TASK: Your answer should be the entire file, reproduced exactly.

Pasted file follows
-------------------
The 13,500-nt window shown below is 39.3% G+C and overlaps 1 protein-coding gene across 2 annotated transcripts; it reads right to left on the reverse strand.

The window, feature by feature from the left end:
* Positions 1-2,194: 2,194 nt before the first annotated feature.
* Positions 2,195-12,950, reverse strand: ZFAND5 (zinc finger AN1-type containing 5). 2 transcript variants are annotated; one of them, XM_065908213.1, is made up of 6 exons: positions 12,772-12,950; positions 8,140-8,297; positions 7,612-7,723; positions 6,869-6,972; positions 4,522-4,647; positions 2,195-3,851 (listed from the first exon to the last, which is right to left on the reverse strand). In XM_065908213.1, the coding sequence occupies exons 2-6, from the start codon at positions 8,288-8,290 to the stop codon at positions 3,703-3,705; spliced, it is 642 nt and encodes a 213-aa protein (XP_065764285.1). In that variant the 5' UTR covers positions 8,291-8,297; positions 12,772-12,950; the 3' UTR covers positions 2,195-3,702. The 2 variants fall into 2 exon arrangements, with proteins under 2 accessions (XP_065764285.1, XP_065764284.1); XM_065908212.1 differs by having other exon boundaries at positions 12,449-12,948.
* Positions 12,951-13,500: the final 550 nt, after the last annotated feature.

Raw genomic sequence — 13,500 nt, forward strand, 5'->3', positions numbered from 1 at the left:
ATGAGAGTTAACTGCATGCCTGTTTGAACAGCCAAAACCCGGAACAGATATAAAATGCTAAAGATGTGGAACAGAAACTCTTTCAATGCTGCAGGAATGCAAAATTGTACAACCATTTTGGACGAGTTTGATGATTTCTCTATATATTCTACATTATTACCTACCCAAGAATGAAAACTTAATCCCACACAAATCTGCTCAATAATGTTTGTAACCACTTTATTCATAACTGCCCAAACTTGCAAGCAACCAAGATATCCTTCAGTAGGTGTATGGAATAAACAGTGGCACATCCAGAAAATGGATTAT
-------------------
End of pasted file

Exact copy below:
The 13,500-nt window shown below is 39.3% G+C and overlaps 1 protein-coding gene across 2 annotated transcripts; it reads right to left on the reverse strand.

The window, feature by feature from the left end:
* Positions 1-2,194: 2,194 nt before the first annotated feature.
* Positions 2,195-12,950, reverse strand: ZFAND5 (zinc finger AN1-type containing 5). 2 transcript variants are annotated; one of them, XM_065908213.1, is made up of 6 exons: positions 12,772-12,950; positions 8,140-8,297; positions 7,612-7,723; positions 6,869-6,972; positions 4,522-4,647; positions 2,195-3,851 (listed from the first exon to the last, which is right to left on the reverse strand). In XM_065908213.1, the coding sequence occupies exons 2-6, from the start codon at positions 8,288-8,290 to the stop codon at positions 3,703-3,705; spliced, it is 642 nt and encodes a 213-aa protein (XP_065764285.1). In that variant the 5' UTR covers positions 8,291-8,297; positions 12,772-12,950; the 3' UTR covers positions 2,195-3,702. The 2 variants fall into 2 exon arrangements, with proteins under 2 accessions (XP_065764285.1, XP_065764284.1); XM_065908212.1 differs by having other exon boundaries at positions 12,449-12,948.
* Positions 12,951-13,500: the final 550 nt, after the last annotated feature.

Raw genomic sequence — 13,500 nt, forward strand, 5'->3', positions numbered from 1 at the left:
ATGAGAGTTAACTGCATGCCTGTTTGAACAGCCAAAACCCGGAACAGATATAAAATGCTAAAGATGTGGAACAGAAACTCTTTCAATGCTGCAGGAATGCAAAATTGTACAACCATTTTGGACGAGTTTGATGATTTCTCTATATATTCTACATTATTACCTACCCAAGAATGAAAACTTAATCCCACACAAATCTGCTCAATAATGTTTGTAACCACTTTATTCATAACTGCCCAAACTTGCAAGCAACCAAGATATCCTTCAGTAGGTGTATGGAATAAACAGTGGCACATCCAGAAAATGGATTAT